Why Jessica Ennis-Hill has to win Sports Personality of the Year

Jessica Ennis-Hill the outstanding candidate to win Sports Personality of the Year, writes Marcus Foley.
Despite a near-decade of sporting excellence, Jessica Ennis-Hill has yet to be crowned BBC Sports Personality of the Year. It is a travesty that needs addressing this year. Her Olympic exploits saw her second behind Bradley Wiggins in 2012; while in 2009 and 2010 she claimed third spot.
Athletics has by far been the most successful sport since the award’s inception in 1954, with the sport generating the award’s winner on a staggering 17 occasions. Formula One has been the second most prolific discipline, claiming seven. Football, the nation’s sport of choice, has only triumphed on five occasions. However, 2004 was the last time a sportsperson from the world of athletics won the award. Kelly Holmes’s win came in the wake of her 800 and 1500m double at the Olympics.
The recipient of the award is, according to the BBC, said to “have most captured the public’s imagination”. That brief is, well, broad and vague. However, it appears athletics no longer captures the public’s imagination. Perhaps Ennis-Hill is a victim of the declining popularity of her sport or the seemingly consistent cloud of suspicion that hangs over it.
That an athlete as accomplished as Ennis-Hill has yet to win the award remains an anomaly but one that, all things considered, should be addressed this year. A double world champion and reigning Olympic champion, Ennis-Hill is quite clearly at the pinnacle of her sport.
She first won a world title in 2009, finished second to Tatyana Chernova in 2013 despite beating her in five of the seven events, missed the 2013 championships through injury and returned to claim the 2015 title just 13 months after giving birth to her son. Sandwiched between those world titles was of course her 2012 Olympics success.
At those Olympics, she ran a 100m hurdles time that would have won her gold at every Olympics bar Seoul 1988 and Athens 2004 since the discipline was introduced to the Olympics in 1972. Ennis-Hill has dominated her sport for over half a decade and heads to the Rio Olympics as favourite. She was at the top of her sport, took a break and returned to dominate again.
It is not hyperbole to state that her 2015 achievements have been her most impressive, and, as such, she should be the clear winner of this year’s award.
Ennis-Hill words after her improbable win serve as the best measure of said achievements.
“This is definitely one of the greatest moments of my career, I still can’t believe it. Me and coach Toni (Minichiello) spoke about coming here, and we only wanted to come if I was able to compete for a medal. We spoke about the bronze medal and that it would be amazing for a silver medal, but we never spoke about gold. I kind of thought it was a little beyond me this year. There were doubts before the Anniversary Games but performing in London showed me I was making progress. If I’d come away with a bronze I’d have been so happy, so to win gold is unbelievable. This has been the hardest year ever. There were different pressures going into London 2012, but here juggling all my mummy duties has been even harder. I want to thank everyone for their help and sacrifices in helping me get back to being the athlete I was.”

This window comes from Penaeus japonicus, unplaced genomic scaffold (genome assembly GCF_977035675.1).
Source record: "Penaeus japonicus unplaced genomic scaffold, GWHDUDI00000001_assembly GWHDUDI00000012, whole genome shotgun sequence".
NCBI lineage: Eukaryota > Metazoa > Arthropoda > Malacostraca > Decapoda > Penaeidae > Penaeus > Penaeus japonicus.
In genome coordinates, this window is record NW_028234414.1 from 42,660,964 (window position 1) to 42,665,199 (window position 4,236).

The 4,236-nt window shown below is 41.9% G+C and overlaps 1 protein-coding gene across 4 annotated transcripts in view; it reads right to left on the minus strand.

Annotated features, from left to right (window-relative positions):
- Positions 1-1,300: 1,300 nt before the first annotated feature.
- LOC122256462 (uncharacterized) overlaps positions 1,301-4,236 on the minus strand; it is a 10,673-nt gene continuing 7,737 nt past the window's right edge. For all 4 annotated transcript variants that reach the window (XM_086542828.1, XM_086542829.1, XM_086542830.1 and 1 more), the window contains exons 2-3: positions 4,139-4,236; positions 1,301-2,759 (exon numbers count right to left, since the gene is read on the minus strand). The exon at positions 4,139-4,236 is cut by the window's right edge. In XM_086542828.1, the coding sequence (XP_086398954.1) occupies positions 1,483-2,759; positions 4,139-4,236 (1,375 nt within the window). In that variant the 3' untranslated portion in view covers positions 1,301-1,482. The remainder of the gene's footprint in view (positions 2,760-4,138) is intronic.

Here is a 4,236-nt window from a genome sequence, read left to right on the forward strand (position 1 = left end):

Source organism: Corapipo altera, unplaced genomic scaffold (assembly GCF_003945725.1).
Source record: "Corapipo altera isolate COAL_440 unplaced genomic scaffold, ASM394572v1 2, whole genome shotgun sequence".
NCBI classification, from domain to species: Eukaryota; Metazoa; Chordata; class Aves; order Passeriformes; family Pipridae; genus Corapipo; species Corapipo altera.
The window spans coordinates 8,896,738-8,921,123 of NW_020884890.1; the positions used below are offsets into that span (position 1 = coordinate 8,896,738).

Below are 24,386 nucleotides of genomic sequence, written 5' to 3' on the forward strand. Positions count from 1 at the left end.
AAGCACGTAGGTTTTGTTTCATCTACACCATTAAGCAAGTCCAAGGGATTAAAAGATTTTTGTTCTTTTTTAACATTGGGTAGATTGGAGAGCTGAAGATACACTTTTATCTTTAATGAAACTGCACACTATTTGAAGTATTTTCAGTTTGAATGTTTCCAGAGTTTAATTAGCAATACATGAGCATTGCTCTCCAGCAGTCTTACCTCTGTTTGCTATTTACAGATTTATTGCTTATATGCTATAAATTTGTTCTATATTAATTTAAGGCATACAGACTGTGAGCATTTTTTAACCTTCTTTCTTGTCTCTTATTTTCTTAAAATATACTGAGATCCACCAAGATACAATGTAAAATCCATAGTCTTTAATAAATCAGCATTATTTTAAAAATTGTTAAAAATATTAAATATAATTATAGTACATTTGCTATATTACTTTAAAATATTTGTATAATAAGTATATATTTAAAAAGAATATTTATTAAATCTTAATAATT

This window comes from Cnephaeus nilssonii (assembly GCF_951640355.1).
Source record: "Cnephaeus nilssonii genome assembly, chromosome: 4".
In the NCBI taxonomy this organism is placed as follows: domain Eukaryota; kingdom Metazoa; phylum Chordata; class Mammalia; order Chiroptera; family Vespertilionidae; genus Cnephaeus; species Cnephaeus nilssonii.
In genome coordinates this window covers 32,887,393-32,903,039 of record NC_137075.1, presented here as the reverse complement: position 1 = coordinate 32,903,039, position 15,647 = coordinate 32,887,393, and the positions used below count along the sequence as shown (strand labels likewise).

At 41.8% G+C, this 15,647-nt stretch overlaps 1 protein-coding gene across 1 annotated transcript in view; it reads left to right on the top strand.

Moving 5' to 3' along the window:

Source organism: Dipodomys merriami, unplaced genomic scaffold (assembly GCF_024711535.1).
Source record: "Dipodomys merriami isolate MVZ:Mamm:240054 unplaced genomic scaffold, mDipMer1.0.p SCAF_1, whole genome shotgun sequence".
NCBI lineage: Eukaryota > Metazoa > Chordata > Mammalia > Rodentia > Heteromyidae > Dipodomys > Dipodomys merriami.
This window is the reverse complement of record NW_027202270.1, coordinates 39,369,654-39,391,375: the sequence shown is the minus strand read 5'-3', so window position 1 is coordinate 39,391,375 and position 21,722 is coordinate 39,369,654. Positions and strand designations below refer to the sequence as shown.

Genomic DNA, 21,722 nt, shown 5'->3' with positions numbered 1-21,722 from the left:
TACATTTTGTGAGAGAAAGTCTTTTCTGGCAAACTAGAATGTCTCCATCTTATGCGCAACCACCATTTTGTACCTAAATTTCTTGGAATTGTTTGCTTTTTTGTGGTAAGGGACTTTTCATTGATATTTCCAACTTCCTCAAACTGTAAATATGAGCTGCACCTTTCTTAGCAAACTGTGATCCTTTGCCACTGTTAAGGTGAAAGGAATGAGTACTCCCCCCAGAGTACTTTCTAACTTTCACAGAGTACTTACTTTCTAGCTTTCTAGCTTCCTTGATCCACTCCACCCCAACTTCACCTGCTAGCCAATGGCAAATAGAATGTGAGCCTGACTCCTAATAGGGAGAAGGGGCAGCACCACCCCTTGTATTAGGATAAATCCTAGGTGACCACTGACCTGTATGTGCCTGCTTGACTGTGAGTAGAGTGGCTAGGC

Basically, she surpassed even her own expectations – in her hardest ever year. She really had absolutely no right to become a double world champion. Her 2015 world championship says much for her mental as well as physical capabilities. She clearly was not at her best yet managed to grind her way to the win and that says much for her strength of character.
British sport is often afflicted by a mental fragility; this shore’s football, rugby and cricket teams were eliminated at the group stage at their last world tournaments – when the going got tough, the weak got eliminated.
Furthermore, not only is Ennis-Hill one of Britain’s pre-eminent sports stars she is also of substantial moral fibre, as evidenced by her deeds following her home town club Sheffield United’s declaration that they were considering signing convicted rapist Ched Evans.
She asked the club to remove her name that adorned the away stand at Brammall Lane; she will have known that her actions will have opened her up to a barrage of abuse from trolls and the like but still made her stand.
Again it says much for her character, which, it goes without saying, is completely unblemished – of course that is not a given for some of the other sports people on the list.
The counterargument that she – or more pertinently – athletics fails to capture the public’s imagination is a fallow one. Andy Murray is favourite for the award but with the greatest respect to the Scot he is hardly the most captivating of personalities – certainly in public.
However, tennis is the recipient of far more TV coverage than athletics and, by extension, this allows its protagonists greater opportunity to “capture the public’s imagination”. Were athletics afforded as much exposure as tennis then Ennis-Hill would be a runaway winner. However, apathy toward her sport – whether it be from broadcasters or fans – should not be allowed undermine her achievements. And failing to win SPOTY when she is the standout candidate would undermine those achievements.

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